This movement will swivel your refrigerator in the direction of the pulled corner. Since this isn’t the best way to move a fridge over large distances, you might want to get an appliance dolly.
Appliance dollies come with wrap-around straps and u-shaped handles that will make your work easier. They’re also labeled with weight limits; hence, you should know the weight of your fridge before renting or buying these heavy-duty haulers.
Step 6 – Move the refrigerator
Slide out your fridge from its current position and place the dolly on its sides. Wrap the straps around the refrigerator to secure it into position.
Tilt the dolly back at a 60-degree angle, or thereabouts, and walk backward. Don’t walk forward because you will not see what is in front of you.
Never put an appliance dolly on the back or sides of a fridge. At the back, you could risk damaging the cooling tubes and compressors. At the front, you have handles, doors, and ice/water dispensers that you don’t want to break.
Ask for Assistance
You might have to get a friend to help you out or do the heavy lifting for you. An assistant can help you avoid banging into walls and damaging your fridge or house.
Selecting the Right Refrigerator to Minimize Cost and Weight
Picking the right refrigerator size can help reduce food storage and lower your grocery bills.
Before buying a fridge, you need to measure moving paths, the width of doors, and the refrigerator niche in your kitchen. This step will enable you to purchase an appropriately-sized fridge.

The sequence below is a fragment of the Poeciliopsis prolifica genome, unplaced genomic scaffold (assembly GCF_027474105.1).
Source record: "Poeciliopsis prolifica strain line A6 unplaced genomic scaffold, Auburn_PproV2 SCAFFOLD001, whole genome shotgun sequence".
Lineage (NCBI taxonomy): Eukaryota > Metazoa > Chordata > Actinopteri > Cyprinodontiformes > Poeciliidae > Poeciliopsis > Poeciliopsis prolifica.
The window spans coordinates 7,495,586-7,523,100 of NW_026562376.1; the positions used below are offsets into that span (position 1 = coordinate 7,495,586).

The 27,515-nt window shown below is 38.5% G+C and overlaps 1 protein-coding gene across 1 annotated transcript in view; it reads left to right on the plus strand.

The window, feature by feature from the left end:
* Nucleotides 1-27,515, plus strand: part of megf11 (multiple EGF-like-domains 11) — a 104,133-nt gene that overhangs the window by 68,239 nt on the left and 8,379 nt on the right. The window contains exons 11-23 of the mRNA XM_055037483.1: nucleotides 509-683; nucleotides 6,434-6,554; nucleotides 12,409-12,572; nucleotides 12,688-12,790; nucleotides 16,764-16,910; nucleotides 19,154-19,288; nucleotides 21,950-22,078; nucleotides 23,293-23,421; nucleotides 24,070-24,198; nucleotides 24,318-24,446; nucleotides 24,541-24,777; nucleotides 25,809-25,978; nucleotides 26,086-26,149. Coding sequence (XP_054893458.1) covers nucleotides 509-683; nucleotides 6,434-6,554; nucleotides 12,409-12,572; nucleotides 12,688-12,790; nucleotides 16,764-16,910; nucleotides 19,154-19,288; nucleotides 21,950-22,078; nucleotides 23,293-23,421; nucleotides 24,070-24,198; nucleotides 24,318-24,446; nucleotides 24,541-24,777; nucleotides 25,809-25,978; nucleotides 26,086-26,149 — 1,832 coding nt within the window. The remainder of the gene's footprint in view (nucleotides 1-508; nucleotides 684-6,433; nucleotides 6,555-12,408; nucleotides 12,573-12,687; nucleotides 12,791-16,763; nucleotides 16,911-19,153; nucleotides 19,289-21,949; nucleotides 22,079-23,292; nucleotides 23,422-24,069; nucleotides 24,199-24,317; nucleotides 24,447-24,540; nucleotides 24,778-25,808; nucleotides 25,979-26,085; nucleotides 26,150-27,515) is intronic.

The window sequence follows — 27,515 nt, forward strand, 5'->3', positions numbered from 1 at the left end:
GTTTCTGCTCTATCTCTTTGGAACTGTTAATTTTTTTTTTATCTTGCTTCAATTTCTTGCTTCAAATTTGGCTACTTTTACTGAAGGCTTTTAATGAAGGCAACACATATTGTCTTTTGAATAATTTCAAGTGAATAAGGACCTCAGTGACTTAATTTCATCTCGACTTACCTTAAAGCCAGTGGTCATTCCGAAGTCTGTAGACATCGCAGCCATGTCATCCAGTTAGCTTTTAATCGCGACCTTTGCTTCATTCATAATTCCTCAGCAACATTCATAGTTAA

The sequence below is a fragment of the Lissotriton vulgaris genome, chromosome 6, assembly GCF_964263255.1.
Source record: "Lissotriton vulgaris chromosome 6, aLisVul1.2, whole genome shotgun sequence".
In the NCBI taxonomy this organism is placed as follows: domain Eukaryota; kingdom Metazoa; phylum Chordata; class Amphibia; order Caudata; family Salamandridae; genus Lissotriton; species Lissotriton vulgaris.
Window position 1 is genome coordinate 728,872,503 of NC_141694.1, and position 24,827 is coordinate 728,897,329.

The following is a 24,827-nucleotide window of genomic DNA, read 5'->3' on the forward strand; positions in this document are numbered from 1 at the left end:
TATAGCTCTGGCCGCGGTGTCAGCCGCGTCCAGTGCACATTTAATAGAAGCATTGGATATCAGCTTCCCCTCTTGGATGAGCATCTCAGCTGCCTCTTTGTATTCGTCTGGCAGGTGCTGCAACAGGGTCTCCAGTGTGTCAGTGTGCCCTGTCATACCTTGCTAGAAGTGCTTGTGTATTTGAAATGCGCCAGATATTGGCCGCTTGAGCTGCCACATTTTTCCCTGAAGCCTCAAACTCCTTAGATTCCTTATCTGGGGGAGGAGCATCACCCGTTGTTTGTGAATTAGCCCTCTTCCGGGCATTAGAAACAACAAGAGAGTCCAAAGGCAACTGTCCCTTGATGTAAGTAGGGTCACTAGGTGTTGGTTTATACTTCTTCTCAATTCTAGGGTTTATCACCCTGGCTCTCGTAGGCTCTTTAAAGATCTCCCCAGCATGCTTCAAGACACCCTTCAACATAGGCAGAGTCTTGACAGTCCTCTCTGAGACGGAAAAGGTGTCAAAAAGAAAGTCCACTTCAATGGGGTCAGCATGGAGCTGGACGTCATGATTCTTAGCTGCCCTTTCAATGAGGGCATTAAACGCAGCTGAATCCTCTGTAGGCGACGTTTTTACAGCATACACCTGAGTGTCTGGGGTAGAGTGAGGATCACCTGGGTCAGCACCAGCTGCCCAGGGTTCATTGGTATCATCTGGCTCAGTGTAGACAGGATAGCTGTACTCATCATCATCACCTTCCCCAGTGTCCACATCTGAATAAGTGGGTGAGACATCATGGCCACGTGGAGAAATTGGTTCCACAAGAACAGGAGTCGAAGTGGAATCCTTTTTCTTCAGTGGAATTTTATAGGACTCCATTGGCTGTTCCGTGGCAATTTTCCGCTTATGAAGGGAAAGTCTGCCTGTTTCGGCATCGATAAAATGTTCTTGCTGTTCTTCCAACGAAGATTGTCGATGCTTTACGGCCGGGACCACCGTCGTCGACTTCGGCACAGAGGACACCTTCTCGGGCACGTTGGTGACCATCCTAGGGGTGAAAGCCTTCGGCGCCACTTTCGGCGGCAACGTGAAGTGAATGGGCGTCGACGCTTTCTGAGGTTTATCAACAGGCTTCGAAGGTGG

Don’t buy a fridge that is bigger than you need simply because the space is big. There are better ways of filling or camouflaging your kitchen’s refrigerator cutout.
For example, you can add wine storage, a simple panel, or more cabinets. But, be sure to leave at least two inches between the wall or cabinets and the hinge side of your fridge.
Fridges come in different styles and sizes. Some weigh less than 200 pounds while others are as heavy as 400 pounds. The mini fridges are the lightest due to their compact design, and the bottom freezer refrigerators are on the heaviest end of the spectrum.
If you need to move your refrigerator around your house or to a different home, you might want to follow the guide in this article.
Also, it is advisable to buy a fridge that is only as big as your food storage needs. A refrigerator that is bigger than you need it to be might pose massive mobility issues.
When moving your fridge, remember to measure your doorways, use a dolly to make work easier, and get help if you can. Still have questions or need help? Contact us!